Clinical depression and sickness behavior may have common inflammatory pathways. Michael Maes et al made valuable efforts to establish the fact that depression and sickness behavior are Janus-faced responses to shared inflammatory pathways. Their paper was published in BMC Medicine 2012.
Depression makes people sad, disheartened, worthless, irritable and restless. They lose interest in any kind of social activity and prefer isolation.
AdvertisementSickness behavior, on the other hand, is described as "a coordinated set of adaptive behavioral changes that develop in ill individuals during the course of an infection." Sickness behavior affects the lifestyle of an individual by bringing about changes like excessive sleep, fatigue, and sometimes insomnia, loss of energy, aches and digestive problems.
Sickness behavior is the body's response to immune trauma and infections and is known to be mediated by pro-inflammatory cytokines. It is a protective mechanism of the body to accelerate recovery by energy conservation. For example, fever accompanying sickness behavior helps to fight infection. Certain similarities exist between depression and sickness behavior such as fatigue, sleepiness and failure to concentrate. In addition, the three symptom dimensions of depression, which are melancholia (a failure to react to pleasurable stimuli, and excessive psychomotor retardation and weight loss), anxiety, and physio-somatic symptoms like increased sensitivity to pain are also observed in sickness behavior.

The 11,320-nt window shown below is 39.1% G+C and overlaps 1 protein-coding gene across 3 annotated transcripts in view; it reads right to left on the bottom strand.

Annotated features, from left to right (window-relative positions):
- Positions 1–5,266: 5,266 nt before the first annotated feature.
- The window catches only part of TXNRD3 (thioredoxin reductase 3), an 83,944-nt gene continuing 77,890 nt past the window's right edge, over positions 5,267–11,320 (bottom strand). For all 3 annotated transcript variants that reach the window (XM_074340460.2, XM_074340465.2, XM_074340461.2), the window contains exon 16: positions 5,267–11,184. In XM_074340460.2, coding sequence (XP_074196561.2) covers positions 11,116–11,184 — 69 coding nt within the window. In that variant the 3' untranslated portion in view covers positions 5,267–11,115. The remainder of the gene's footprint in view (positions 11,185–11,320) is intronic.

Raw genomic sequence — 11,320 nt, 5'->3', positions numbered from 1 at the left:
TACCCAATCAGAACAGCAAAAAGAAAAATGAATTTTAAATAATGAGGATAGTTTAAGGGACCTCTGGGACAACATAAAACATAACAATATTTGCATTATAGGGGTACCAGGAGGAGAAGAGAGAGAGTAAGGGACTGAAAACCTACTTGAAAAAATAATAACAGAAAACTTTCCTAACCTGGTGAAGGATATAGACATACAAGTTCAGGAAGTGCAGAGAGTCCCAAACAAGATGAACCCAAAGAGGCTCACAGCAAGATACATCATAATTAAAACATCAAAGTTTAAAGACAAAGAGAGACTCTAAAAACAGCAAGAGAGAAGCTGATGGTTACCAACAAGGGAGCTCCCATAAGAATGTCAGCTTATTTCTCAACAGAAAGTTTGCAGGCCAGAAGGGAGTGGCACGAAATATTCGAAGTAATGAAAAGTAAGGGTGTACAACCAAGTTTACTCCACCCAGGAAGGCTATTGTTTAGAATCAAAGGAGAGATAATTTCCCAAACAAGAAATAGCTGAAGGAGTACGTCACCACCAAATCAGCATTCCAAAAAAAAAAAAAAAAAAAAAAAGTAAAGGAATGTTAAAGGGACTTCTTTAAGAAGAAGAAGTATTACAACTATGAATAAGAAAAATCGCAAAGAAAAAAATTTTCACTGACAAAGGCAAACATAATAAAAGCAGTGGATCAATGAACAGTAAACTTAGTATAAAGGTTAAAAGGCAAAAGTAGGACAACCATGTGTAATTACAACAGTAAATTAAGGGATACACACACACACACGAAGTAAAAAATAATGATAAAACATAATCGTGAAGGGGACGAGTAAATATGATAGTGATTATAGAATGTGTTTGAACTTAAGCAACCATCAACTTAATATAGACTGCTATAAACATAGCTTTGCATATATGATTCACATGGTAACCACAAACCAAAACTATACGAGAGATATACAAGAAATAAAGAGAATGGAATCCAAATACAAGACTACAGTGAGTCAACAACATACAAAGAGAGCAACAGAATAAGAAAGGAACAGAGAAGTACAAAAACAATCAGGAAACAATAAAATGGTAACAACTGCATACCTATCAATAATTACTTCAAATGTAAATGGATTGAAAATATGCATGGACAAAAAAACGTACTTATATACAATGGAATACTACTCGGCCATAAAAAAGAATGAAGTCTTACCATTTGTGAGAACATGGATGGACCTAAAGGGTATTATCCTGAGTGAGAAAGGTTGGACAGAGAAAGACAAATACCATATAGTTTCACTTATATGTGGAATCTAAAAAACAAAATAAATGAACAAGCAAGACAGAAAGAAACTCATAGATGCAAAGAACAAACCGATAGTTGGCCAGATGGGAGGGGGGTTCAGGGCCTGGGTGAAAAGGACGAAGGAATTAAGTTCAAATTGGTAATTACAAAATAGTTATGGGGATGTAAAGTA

There are also some differences between the two conditions. Symptoms of depression not observed in sickness syndrome include suicidal ideation, symptoms of guilt and worthlessness, excessive eating and weight gain. Depression is usually a progressively worsening condition associated with functional deterioration. On the other hand, sickness behavior is an acute, short-term state where the body aims to combat an infection or trauma and hence enhance recovery.
The researchers note that "Translational studies show that inflammatory pathways may account for sickness behaviour as well as clinical depression and, therefore, may explain the partial phenomenological overlap between both conditions."
Thus, though both these conditions share common inflammatory pathways, the inflammatory pathways provoke two different responses, a beneficial sickness behavior which is a compensatory reflex reaction, and clinical depression, which is a progressive disabling disorder.
Depression and sickness behavior are Janus-faced responses to shared inflammatory pathways; Michael Maes et al; BMC Medicine 2012